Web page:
A poll of experts suggests the Huawei ban will not put the UK “into the digital slow lane,” as the company has warned.
The polling was conducted by The Chartered Institute for IT and gathered the opinions of 3,000 professionals.
More than half of the experts surveyed said they do not believe Huawei’s claims that its ban will harm the country’s digital prospects and push up bills. Around 20 percent weren’t sure.
In contrast, the majority of those surveyed believe the removal of Huawei’s equipment from national mobile and broadband networks will improve the UK’s security.
“Huawei’s claim that the UK will somehow be thrown into a dark age without them looks like hubris, according to most IT professionals,” said Dr Bill Mitchell OBE, Director of Policy at BCS, The Chartered Institute for IT.
“While our survey results show broad support for the government’s decision, most experts also feel that no 5G infrastructure can be guaranteed as totally trustworthy.”
“The UK’s focus must be on accelerating the digitisation of the economy, including promoting Digital Apprenticeships and T-Levels, investing in digital first public services, and dealing with the digital divide, if we are to boost social and economic renewal after COVID-19 and Brexit.”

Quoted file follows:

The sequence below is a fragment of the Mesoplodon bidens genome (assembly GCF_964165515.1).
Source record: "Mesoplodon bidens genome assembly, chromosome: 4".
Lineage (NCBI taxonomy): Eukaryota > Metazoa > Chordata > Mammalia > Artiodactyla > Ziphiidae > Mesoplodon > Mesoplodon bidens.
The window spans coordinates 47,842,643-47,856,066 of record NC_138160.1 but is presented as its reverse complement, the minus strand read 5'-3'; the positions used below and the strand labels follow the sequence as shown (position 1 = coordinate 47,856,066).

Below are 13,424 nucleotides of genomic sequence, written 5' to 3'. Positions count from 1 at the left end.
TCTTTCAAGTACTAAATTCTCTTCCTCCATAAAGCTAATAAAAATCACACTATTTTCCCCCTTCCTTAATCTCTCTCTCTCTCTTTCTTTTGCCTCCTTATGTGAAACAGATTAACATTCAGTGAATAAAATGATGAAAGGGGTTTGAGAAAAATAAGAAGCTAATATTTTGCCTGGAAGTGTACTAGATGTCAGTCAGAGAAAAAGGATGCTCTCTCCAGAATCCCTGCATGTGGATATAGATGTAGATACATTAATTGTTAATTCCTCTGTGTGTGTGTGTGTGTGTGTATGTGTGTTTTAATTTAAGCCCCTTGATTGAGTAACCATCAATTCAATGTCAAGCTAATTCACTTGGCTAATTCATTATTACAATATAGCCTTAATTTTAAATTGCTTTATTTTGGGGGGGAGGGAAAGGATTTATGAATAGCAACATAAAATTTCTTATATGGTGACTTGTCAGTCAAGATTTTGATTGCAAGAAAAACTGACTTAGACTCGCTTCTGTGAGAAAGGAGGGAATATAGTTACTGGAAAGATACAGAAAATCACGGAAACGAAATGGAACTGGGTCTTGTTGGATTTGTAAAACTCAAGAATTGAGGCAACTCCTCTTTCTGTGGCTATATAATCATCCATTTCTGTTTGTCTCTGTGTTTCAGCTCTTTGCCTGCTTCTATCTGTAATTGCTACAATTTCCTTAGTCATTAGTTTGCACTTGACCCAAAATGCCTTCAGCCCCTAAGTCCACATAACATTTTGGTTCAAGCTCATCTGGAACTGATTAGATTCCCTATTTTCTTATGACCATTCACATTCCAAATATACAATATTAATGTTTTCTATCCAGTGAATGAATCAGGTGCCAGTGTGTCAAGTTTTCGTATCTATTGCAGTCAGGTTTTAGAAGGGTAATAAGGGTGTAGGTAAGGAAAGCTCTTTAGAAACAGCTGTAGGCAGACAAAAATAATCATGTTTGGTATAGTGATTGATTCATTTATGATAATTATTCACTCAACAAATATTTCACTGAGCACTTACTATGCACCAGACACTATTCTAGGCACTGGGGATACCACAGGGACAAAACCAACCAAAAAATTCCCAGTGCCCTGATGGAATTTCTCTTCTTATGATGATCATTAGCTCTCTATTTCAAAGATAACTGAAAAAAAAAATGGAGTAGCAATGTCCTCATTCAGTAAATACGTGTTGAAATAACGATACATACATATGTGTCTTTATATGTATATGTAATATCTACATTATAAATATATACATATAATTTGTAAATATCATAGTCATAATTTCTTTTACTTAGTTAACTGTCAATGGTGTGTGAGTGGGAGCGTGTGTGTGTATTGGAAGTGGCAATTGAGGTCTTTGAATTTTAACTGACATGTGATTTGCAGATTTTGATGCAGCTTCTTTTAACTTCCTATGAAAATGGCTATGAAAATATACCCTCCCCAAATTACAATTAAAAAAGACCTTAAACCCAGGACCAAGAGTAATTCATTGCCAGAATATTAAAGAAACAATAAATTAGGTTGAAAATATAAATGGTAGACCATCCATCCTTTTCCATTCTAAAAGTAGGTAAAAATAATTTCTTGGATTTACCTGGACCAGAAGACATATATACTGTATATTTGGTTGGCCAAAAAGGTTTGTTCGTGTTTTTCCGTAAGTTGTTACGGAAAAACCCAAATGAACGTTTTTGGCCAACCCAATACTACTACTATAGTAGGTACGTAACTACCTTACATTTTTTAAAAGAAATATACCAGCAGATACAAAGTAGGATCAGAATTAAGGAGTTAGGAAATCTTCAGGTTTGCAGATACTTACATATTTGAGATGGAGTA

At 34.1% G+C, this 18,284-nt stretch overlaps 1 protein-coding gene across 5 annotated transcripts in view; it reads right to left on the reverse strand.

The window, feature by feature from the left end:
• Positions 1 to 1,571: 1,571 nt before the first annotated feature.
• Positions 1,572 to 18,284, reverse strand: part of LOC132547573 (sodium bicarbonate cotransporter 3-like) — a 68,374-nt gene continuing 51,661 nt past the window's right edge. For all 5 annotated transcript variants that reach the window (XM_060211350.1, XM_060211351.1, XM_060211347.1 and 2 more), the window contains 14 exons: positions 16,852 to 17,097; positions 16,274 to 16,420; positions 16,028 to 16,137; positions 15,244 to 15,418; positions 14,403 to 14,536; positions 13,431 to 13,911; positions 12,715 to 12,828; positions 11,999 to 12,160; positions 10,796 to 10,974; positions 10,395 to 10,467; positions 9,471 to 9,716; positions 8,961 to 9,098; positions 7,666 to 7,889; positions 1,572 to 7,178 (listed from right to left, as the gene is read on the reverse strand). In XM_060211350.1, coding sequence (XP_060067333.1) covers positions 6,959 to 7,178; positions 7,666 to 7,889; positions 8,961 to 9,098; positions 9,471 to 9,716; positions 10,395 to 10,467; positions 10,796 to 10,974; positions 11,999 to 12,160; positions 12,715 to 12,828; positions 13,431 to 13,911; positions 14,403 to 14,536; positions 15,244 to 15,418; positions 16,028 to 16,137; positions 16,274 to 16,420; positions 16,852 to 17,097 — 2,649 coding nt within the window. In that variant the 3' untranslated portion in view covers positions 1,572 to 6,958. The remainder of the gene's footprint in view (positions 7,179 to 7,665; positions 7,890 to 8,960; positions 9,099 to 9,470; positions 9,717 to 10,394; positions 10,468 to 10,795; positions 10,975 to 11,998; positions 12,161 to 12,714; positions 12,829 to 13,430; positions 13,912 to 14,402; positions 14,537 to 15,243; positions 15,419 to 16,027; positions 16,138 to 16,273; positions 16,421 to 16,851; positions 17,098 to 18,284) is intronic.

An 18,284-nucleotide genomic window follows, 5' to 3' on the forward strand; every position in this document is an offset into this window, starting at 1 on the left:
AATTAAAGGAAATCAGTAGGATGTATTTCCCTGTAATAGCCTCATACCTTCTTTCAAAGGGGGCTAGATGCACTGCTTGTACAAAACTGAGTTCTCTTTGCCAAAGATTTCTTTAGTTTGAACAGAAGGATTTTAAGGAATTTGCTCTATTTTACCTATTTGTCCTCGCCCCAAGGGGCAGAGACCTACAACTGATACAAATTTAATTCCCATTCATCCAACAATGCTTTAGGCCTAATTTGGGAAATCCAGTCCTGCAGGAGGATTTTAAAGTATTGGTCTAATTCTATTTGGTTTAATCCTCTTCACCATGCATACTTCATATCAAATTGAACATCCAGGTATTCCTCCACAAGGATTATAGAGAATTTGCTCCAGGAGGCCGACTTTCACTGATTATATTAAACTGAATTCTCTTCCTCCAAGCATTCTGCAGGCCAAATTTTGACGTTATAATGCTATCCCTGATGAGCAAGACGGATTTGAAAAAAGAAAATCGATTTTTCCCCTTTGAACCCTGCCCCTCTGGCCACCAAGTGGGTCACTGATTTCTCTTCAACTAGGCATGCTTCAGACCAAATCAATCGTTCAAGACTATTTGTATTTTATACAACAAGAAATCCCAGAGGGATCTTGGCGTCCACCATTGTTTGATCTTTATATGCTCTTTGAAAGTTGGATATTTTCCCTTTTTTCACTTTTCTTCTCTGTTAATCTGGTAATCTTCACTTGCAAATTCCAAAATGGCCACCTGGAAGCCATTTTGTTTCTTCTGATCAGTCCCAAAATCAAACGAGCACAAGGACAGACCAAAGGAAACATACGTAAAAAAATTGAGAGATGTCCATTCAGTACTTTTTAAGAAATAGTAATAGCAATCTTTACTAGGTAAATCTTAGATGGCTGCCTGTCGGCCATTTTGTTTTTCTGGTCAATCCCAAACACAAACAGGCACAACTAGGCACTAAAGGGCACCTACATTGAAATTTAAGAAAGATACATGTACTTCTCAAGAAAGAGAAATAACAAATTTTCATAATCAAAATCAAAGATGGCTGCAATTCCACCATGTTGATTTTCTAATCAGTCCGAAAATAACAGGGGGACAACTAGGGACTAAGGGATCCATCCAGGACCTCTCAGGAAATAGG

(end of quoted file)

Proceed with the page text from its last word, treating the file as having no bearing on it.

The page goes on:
A difficult year for Huawei
To say Huawei has had a difficult year so far is an understatement.
Huawei’s year started off quite well with the UK deciding in January after a multi-year security review to permit the Chinese vendor’s equipment, albeit with some restrictions.
“Huawei is not a sort of ordinary international telecommunications company, it’s an intimate part of the Chinese state,” former MI6 head Sir Richard Dearlove told Sky News’ Sophy Ridge in July. “And if you know anything about Chinese military strategy, they talk about the fusion of civil and military capabilities.”
Pressure further increased on London to ban Huawei following a deterioration in relations with Beijing over matters such as Hong Kong, the coronavirus outbreak, alleged state-sponsored cyberattacks, and the detention of Uighur Muslims in barbaric “re-education” camps.
French Finance Minister Bruno Le Maire said last month that France will continue welcoming investment from Chinese companies but called Beijing’s abuses against the Uighur Muslims “revolting and unacceptable”.
US Secretary of State Mike Pompeo said that the United States would be imposing visa restrictions on Chinese firms such as Huawei that he accused of facilitating human-rights violations. Huawei has been barred from accessing American hardware and software, forcing Google to end its smartphone relationship with the company.
British Prime Minister Boris Johnson ordered Huawei’s equipment to be removed from the UK’s 5G networks by 2027. Telecoms companies will be banned from purchasing Huawei equipment from December 31st, 2020.
The UK has since launched consultations with its close allies – particularly those within the Five Eyes security relationship, but also other “D10” democratic countries – to fund and procure alternatives to Huawei’s equipment.
Most of the respondents to The Chartered Institute for IT’s survey believe that the 2027 deadline for the removal of Huawei’s equipment in the UK is feasible.
You can find a full copy of The Chartered Institute for IT’s survey here (PDF)
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